Kencho Dorji and Kezang Tobgay outside the Kew Herbarium > Kew Science > News > Scientists from Bhutan visit Kew

Scientists from Bhutan visit Kew

Two Biodiversity Officers from the National Biodiversity Centre in Thimphu, Bhutan have just completed a three-week visit to Kew's Herbarium where they selected a range of Bhutanese specimens to digitise.

Over the course of their visit, Mr Kencho Dorji and Mr Kezang Tobgay located around 800 specimens from 23 families, including Papaveraceae and Lamiaceae. They did this with the help of a list of plant names from the Flora of Bhutan, with by far the highest number of Bhutanese specimens found so far in grasses.  

The visitors barcoded the specimens, recorded their location in the herbarium (plant name and country) in a database and learned to use the HerbScan as well as the camera setups. We hope this experience imaging herbarium specimens will enable them to continue this work when they visit other institutions holding Bhutanese collections, such as Tokyo and Edinburgh.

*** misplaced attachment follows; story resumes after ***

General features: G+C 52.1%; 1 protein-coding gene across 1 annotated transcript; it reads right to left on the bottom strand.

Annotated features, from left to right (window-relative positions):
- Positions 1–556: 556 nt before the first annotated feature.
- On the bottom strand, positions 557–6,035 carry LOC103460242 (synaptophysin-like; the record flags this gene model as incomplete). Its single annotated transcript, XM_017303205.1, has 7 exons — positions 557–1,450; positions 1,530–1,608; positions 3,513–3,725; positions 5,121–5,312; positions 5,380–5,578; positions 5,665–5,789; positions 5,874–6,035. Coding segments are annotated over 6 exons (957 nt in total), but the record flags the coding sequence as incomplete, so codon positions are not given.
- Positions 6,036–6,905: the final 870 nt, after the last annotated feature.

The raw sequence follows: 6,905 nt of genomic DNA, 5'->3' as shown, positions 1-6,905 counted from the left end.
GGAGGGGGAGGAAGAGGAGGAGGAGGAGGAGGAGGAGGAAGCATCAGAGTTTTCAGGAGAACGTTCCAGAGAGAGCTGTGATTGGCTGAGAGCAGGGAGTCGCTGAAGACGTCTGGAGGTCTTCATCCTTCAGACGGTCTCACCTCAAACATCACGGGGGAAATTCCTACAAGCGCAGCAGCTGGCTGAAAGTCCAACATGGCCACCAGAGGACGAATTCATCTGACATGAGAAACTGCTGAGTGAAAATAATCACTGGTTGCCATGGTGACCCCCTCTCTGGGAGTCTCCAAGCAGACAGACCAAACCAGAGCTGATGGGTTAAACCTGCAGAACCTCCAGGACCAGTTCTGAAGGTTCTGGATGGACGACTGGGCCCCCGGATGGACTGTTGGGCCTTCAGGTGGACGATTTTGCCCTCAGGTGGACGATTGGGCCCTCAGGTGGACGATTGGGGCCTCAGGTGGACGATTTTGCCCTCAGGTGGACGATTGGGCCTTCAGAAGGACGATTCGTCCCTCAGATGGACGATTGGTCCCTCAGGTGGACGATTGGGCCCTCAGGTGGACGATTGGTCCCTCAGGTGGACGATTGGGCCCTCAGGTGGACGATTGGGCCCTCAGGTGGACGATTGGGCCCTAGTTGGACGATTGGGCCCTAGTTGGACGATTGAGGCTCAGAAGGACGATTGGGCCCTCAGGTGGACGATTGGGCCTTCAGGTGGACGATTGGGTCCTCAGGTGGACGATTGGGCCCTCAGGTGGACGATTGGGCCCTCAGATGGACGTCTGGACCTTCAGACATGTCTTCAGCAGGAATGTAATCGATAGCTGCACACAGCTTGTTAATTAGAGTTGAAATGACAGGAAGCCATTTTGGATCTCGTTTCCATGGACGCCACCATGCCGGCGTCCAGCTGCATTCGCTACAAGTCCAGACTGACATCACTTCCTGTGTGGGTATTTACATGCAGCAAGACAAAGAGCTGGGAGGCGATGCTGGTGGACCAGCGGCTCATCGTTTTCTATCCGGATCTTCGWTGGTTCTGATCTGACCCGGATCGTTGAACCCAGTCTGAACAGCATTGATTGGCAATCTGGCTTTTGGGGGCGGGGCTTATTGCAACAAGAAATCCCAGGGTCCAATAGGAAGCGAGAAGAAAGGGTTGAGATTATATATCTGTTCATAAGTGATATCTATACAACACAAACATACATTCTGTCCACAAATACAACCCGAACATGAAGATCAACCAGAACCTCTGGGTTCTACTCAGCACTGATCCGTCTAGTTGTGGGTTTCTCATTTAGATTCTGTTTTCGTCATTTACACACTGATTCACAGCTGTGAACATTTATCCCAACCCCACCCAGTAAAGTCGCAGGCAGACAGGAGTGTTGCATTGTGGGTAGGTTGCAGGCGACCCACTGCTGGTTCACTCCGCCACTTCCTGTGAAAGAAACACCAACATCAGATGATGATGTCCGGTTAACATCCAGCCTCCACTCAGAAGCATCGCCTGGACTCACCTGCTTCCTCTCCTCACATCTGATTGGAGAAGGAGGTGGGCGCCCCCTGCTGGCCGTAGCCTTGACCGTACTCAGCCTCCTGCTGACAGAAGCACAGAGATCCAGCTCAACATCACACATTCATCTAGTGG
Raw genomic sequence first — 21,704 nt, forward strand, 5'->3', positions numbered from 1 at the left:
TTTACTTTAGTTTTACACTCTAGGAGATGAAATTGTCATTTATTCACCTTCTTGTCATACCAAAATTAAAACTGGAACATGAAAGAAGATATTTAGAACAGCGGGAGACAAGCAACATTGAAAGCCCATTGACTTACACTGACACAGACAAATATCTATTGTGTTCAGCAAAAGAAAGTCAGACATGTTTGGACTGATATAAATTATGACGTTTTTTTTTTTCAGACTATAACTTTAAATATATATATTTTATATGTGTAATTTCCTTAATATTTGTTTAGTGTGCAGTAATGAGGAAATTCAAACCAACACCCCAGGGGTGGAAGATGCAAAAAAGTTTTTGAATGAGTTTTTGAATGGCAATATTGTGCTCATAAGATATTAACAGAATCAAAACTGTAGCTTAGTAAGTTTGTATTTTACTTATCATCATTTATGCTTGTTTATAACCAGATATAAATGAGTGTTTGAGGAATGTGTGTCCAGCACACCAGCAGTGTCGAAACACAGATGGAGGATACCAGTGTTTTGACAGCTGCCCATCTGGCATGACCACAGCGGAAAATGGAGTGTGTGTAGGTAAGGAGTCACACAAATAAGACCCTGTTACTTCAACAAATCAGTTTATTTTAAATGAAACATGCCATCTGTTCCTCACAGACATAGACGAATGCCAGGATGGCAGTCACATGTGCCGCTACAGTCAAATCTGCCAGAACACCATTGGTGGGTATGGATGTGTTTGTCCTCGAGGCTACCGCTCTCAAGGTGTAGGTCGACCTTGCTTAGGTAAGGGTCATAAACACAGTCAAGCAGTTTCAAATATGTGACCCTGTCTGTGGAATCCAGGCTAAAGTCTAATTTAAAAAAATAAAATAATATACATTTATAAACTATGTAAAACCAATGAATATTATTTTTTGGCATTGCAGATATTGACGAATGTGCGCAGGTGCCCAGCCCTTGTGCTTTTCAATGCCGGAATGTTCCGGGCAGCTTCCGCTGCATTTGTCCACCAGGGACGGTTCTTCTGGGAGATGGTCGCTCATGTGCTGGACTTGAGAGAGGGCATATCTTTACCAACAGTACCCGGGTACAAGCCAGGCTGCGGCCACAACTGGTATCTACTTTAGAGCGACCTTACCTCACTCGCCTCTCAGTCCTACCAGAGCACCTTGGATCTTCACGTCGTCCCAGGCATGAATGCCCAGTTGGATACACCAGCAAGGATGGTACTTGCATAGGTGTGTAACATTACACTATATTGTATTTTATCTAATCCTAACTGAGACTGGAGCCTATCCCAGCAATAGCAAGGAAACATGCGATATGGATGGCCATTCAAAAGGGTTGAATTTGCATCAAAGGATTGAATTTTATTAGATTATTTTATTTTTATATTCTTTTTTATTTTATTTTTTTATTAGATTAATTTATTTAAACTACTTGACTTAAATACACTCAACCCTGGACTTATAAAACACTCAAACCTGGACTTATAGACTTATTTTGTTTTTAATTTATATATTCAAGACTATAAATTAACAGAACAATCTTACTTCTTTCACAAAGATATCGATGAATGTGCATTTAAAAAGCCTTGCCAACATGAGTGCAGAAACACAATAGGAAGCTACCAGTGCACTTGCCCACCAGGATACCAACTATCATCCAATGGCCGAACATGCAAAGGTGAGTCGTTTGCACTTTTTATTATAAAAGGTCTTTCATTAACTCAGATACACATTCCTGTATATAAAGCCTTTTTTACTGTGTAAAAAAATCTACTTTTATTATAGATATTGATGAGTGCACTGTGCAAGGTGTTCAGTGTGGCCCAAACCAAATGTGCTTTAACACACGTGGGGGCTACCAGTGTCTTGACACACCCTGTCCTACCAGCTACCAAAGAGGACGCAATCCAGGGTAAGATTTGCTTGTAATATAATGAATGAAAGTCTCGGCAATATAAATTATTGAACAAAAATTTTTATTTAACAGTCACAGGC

Kencho and Kezang have taken a copy of the images they created back with them to Bhutan. They have expressed how useful the images will be, to aid them in identifying their own collections, as well as with up-to-date naming; as many specimens they found have had their names updated since the Flora of Bhutan was first published in the 1983, and most recently in 2003.

As Bhutanese researchers do not often have the opportunity to visit overseas herbaria, this will provide them with a lasting resource to consult. Their work has more than doubled the number of specimens from Bhutan that were digitally available at Kew. This visit builds on the success of the Reflora project which saw a partnership between Brazil and RBG Kew digitise around 200,000 of Kew's Brazilian specimens. The Reflora model has demonstrated that we can work with counterparts from other countries to digitise their collections held at Kew and make the resulting images and data available to them for use in the country of origin; the recent Bhutan visit was proof of this.

We hope the National Biodiversity Centre will benefit from these images, as we will at Kew, and wish Kencho and Kezang success in their endeavours to do similar work in other herbaria.

Contact: Marie-Hélène Weech